Participatory Approaches to Poverty Research – Including the true experts on poverty

I want to share an excellent resource I discovered on participatory approaches to poverty research. “From Input to Influence: Participatory Approaches to Research and Inquiry Into Poverty” (2004) was written by Fran Bennet and Moraene Roberts of the Joseph Rowntree Foundation.

This report introduces the concept of this particular approach and discusses the benefits, strengths and challenges researchers may encounter when conducting a participatory project. It features a number of illustrative case studies from the U.K. and discusses how participatory research relates to action, human rights, and ethics. The authors close with recommendations for future projects. There is also an extensive bibliography of sources. A full report and summary are available for download online.

I’m familiar with this approach and have used it in the past, but I also really appreciate having a source/guide like this one that discusses the approach from multiple aspects and the important things to consider when using it.

In true participatory research:

  • People with direct experience of poverty are involved as active stakeholders and contributors (and as researchers if possible) rather than passive discussants/recipients/bystanders
  • People’s knowledge and experiences are respected and integrated into the research process
  • Participants have more authority, control and influence on how the research is used through their integration into the research
  • Researchers recognize the expertise and realities of participants and how they can improve policy (qualitative data)
  • Participation is optimized – different degrees/methods of participation depending on the context/purpose of the project (a continuum of participation)
  • Stakeholders are not seen as one homogeneous group of “poor people” but as individuals and groups with varying interests, priorities, values, etc. (there is not just one “voice” of poverty)
  • It is less of a separate methodology than a guiding philosophy for the research process
  • Participants have the right to shape the research agenda and analyze and edit data – they are the true experts on poverty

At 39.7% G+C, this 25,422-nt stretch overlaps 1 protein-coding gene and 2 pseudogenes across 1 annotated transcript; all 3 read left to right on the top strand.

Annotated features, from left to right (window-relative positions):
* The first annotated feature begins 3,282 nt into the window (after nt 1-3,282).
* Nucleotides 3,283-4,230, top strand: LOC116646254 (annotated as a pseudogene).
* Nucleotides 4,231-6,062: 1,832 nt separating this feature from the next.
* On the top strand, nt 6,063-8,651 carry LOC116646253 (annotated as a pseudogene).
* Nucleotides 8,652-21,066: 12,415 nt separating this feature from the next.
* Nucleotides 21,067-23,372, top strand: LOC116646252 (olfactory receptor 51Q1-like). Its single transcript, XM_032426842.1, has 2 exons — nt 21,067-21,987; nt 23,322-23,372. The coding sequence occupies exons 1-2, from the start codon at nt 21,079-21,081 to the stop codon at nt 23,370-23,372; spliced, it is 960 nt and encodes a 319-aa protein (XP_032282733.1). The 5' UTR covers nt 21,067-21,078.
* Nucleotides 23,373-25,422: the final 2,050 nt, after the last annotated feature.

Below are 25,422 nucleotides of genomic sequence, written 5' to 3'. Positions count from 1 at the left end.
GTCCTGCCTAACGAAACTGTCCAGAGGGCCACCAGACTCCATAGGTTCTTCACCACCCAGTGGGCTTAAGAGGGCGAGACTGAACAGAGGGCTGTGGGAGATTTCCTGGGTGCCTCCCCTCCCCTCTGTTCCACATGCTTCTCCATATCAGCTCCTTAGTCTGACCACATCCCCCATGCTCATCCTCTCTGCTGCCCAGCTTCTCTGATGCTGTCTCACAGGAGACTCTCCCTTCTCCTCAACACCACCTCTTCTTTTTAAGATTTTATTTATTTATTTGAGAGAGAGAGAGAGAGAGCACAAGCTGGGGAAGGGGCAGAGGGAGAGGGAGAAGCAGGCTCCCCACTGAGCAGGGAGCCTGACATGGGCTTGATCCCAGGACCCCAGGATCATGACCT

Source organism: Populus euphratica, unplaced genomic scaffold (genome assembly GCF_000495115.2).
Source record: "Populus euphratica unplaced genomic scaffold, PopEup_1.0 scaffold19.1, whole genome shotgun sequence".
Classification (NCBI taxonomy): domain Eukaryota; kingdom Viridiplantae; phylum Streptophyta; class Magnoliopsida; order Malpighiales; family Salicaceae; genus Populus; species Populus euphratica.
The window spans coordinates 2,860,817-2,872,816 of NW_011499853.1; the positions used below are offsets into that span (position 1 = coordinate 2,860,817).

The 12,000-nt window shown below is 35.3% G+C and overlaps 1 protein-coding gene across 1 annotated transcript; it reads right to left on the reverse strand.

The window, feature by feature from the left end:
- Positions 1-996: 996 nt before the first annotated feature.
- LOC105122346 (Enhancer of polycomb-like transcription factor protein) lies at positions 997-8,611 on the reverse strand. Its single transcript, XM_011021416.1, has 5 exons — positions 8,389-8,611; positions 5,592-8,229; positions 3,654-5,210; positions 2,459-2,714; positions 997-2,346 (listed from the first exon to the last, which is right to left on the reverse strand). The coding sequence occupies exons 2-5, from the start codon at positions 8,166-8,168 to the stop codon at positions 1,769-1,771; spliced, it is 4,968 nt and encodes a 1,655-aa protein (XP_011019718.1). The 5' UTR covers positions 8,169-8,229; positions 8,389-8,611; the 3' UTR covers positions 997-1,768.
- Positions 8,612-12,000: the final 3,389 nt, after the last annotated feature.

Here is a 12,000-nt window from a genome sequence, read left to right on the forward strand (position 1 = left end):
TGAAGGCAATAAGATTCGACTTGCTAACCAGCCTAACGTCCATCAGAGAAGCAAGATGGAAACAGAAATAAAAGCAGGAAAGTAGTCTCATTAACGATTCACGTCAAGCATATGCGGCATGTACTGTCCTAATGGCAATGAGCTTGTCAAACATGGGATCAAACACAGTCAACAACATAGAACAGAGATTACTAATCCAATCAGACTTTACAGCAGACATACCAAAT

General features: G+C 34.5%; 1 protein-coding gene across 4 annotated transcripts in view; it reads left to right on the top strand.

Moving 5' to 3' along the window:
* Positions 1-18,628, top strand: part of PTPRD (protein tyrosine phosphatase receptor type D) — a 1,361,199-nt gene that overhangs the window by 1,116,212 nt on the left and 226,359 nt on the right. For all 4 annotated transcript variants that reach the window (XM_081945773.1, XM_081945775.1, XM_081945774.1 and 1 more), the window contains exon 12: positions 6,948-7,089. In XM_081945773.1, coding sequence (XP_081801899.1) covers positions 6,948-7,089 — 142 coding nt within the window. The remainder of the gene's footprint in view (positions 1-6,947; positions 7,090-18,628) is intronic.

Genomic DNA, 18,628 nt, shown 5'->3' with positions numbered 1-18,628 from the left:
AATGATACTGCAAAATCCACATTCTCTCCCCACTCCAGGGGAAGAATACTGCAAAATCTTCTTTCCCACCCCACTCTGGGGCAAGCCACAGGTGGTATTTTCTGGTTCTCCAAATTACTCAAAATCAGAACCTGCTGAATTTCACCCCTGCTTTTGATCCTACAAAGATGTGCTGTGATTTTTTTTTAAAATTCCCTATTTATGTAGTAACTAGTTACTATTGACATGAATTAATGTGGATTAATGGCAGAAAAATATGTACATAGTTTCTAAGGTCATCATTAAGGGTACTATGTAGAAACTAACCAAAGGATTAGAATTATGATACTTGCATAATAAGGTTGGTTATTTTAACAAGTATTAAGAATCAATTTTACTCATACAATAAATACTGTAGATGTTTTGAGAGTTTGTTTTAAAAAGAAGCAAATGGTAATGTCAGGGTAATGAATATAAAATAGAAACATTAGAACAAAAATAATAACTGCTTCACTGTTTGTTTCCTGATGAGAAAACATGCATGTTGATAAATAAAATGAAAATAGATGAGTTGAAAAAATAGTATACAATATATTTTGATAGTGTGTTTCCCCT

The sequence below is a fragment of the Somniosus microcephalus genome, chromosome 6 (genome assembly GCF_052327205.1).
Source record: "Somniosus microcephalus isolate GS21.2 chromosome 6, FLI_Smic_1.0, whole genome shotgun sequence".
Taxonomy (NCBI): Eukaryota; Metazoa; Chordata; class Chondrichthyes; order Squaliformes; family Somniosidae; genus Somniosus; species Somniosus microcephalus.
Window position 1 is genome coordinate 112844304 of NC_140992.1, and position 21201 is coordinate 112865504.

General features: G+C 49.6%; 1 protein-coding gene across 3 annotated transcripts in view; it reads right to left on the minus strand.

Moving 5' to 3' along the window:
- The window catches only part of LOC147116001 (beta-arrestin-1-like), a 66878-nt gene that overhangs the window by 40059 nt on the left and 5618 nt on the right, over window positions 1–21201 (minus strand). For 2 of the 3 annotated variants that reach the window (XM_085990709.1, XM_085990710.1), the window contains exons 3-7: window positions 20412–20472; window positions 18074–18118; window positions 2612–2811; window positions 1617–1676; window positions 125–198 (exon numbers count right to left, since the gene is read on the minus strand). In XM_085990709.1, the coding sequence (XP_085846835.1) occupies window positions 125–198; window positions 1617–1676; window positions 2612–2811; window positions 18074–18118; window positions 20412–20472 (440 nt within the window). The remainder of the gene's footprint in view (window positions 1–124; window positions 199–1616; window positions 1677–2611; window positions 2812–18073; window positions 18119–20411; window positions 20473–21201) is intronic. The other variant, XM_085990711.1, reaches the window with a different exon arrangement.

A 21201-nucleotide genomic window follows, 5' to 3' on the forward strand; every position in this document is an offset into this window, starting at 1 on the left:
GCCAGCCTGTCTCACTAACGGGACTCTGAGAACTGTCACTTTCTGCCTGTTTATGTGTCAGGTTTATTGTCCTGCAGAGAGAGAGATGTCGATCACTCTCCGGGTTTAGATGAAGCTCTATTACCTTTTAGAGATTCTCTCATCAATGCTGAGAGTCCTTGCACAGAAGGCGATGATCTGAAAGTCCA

• The participatory process should be negotiated and roles clarified from the start

The great thing about this approach is that the perspectives and ideas that come from community members allow for a more in-depth, bottom-up understanding of the lived experiences of poverty, how people define poverty, how people deal with power differentials in an unequal society, what they see as its causes and how they feel it can be ameliorated. The research process, especially through discussion groups, allows people to form and build upon relationships with each other to create sustainability and a greater sense of community, and builds trust between researchers and community members. The results can be used not only in reports that inform policy but also for future projects conducted by community-based groups. It’s also not only about research and gathering information but about establishing relationships (social capital), taking action, effecting change and facilitating sustainability, ownership and empowerment within marginalized communities.

Most importantly, if people living in poverty are included, the results of the project will likely be more relevant to their lives and therefore the policy that is influenced will be, too. Specifically, the authors cite Evans and Fisher (1999) who note the role that research plays in legitimating knowledge. Typically, the knowledge that is produced remains in control of researchers and other “experts” (people with degrees), whereas the marginalized communities affected by policy have little influence on the actual policies themselves because they are seen as passive recipients or beneficiaries with nothing to contribute to the conversation.

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